It’s easy to assume, then, that Maia has also taken to writing the life story we see here and in THE JUST CITY as a means of making sense of her role in creating the Republic, and because she’s following the autobiographical fad. And when Apollo discovers Simmea’s autobiography (which: her POV chapters from the previous book), we can logically conclude that he’s been inspired to undertake a similar project as part of his continued quest for excellence, and also perhaps so he and his co-narrators can someday compile their accounts into a personal and philosophical history of their culture.
This is the sort of thing that sends me into paroxysms of readerly glee. IT IS SO GREAT.
The religious angle also excited me to my core, even as certain revelations sent dread echoing through my chest. The inhabitants of Kallisti, the island where the Remnant City and its offshoots reside, have always been aware of the gods’ literal existence. They’ve met Athene, and they have firsthand experience of how she can shape the universe. This doesn’t mean they all agree on what they’ve experienced, though, or that they interpret her existence in the same way. Once they’re free from the strictures that governed the City’s first decade, some of them turn away from the Olympians entirely. A large number of them resume a version of the Christianity they practiced before they were brought to the Just City, choosing to interpret Athene as either angel or demon depending on their personal worldview.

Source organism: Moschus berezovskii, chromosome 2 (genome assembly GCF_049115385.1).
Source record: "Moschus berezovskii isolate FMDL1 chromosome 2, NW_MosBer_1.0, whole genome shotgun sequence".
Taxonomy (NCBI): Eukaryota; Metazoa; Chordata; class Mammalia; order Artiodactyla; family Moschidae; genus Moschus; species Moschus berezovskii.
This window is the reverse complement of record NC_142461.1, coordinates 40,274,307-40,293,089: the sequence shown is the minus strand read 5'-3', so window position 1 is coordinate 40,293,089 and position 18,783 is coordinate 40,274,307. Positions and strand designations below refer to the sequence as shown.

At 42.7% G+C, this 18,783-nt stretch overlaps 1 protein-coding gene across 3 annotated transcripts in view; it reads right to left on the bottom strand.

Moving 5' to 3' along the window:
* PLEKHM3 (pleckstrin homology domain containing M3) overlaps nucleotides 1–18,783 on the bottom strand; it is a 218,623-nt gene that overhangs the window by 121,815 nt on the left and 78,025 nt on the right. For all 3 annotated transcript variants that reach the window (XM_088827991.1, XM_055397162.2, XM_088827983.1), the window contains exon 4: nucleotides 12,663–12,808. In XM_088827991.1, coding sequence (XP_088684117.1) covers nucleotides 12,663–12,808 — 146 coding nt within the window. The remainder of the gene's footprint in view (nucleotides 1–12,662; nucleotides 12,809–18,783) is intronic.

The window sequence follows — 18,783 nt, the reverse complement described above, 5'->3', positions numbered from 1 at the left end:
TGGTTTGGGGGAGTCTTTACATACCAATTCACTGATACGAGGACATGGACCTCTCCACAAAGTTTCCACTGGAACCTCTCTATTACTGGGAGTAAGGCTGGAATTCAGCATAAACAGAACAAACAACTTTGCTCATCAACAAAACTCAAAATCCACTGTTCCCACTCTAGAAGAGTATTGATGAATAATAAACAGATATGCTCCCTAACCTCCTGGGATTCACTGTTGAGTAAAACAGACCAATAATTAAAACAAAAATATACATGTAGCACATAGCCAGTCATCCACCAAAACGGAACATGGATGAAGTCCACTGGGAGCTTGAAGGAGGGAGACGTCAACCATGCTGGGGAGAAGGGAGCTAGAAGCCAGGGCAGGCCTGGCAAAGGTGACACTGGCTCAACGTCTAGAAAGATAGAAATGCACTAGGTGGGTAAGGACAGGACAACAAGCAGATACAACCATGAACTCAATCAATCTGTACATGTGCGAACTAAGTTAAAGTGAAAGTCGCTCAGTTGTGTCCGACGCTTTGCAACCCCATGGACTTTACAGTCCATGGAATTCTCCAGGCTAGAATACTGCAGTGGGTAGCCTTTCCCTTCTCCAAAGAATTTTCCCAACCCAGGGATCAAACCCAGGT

This raises the question of how evangelism works, given that they live in prehistory. Obviously Christianity doesn’t catch on throughout the Mediterranean because, well, it didn’t. It’s a matter of historical record--unless history can be changed after all, no matter what Apollo says on the subject. Maybe the dissenting parties have created an alternate timeline, effectively reshaping this pocket universe while the original goes on unchanged. Maybe they’re far enough back in time that they’ve laid the groundwork for Judaism. Or maybe we can take Apollo’s beliefs as sovereign truth, and something happens to eliminate Republican (and colonial) Christianity before it has a chance to take hold.
There’s all sorts of interesting ground to cover here, especially since the Christianity practiced in some of the colonial cities is of a particularly brutal variety. They do the whole, “I’m right and you’re wrong and that’s the only possible interpretation so I’m gonna steamroll over you” thing, which I personally find terrifying. (It’s the whole reason I’m so reluctant to talk about religion in a public setting. Too many bad experiences with evangelism.) Add in a strong splash of, “let’s kill the heretics in painful and theatrical ways,” and you’ve got a setup designed to fill me with both personal and readerly dread.
I’ll let you discover how it plays out for yourself.
On top of the Christianity, we’ve got Apollo and his children: a god and a slew of heroes (in the Classical, rather than the fantastical, sense1). There’s a clear parallel between Jesus, the incarnate god who died for his followers, and Apollo, a currently incarnate god who’ll someday die. The reader can’t help but wonder how these two stories will mesh together, and what it’ll mean for everyone should they collide in a public manner.